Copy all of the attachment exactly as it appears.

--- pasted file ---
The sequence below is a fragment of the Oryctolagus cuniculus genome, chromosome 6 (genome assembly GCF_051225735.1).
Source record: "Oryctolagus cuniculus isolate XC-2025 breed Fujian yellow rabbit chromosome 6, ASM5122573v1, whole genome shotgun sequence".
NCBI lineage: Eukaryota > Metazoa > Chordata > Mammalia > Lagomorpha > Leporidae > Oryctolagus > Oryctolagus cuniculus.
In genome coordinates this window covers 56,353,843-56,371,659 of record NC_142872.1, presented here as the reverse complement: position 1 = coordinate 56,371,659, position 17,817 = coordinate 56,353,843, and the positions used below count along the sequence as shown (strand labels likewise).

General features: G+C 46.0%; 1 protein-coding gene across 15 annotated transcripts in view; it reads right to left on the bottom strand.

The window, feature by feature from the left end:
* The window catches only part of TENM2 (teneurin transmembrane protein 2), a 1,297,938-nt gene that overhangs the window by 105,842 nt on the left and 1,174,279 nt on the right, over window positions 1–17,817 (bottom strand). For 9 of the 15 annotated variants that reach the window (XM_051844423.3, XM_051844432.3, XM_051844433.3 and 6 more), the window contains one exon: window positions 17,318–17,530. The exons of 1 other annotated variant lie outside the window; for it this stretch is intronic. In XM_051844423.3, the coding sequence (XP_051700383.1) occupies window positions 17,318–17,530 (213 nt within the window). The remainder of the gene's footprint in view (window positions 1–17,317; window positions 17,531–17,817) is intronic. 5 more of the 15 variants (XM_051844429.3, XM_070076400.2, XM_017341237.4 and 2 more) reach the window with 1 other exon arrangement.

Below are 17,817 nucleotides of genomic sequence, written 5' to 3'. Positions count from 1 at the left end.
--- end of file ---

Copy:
The sequence below is a fragment of the Oryctolagus cuniculus genome, chromosome 6 (genome assembly GCF_051225735.1).
Source record: "Oryctolagus cuniculus isolate XC-2025 breed Fujian yellow rabbit chromosome 6, ASM5122573v1, whole genome shotgun sequence".
NCBI lineage: Eukaryota > Metazoa > Chordata > Mammalia > Lagomorpha > Leporidae > Oryctolagus > Oryctolagus cuniculus.
In genome coordinates this window covers 56,353,843-56,371,659 of record NC_142872.1, presented here as the reverse complement: position 1 = coordinate 56,371,659, position 17,817 = coordinate 56,353,843, and the positions used below count along the sequence as shown (strand labels likewise).

General features: G+C 46.0%; 1 protein-coding gene across 15 annotated transcripts in view; it reads right to left on the bottom strand.

The window, feature by feature from the left end:
* The window catches only part of TENM2 (teneurin transmembrane protein 2), a 1,297,938-nt gene that overhangs the window by 105,842 nt on the left and 1,174,279 nt on the right, over window positions 1–17,817 (bottom strand). For 9 of the 15 annotated variants that reach the window (XM_051844423.3, XM_051844432.3, XM_051844433.3 and 6 more), the window contains one exon: window positions 17,318–17,530. The exons of 1 other annotated variant lie outside the window; for it this stretch is intronic. In XM_051844423.3, the coding sequence (XP_051700383.1) occupies window positions 17,318–17,530 (213 nt within the window). The remainder of the gene's footprint in view (window positions 1–17,317; window positions 17,531–17,817) is intronic. 5 more of the 15 variants (XM_051844429.3, XM_070076400.2, XM_017341237.4 and 2 more) reach the window with 1 other exon arrangement.

Below are 17,817 nucleotides of genomic sequence, written 5' to 3'. Positions count from 1 at the left end.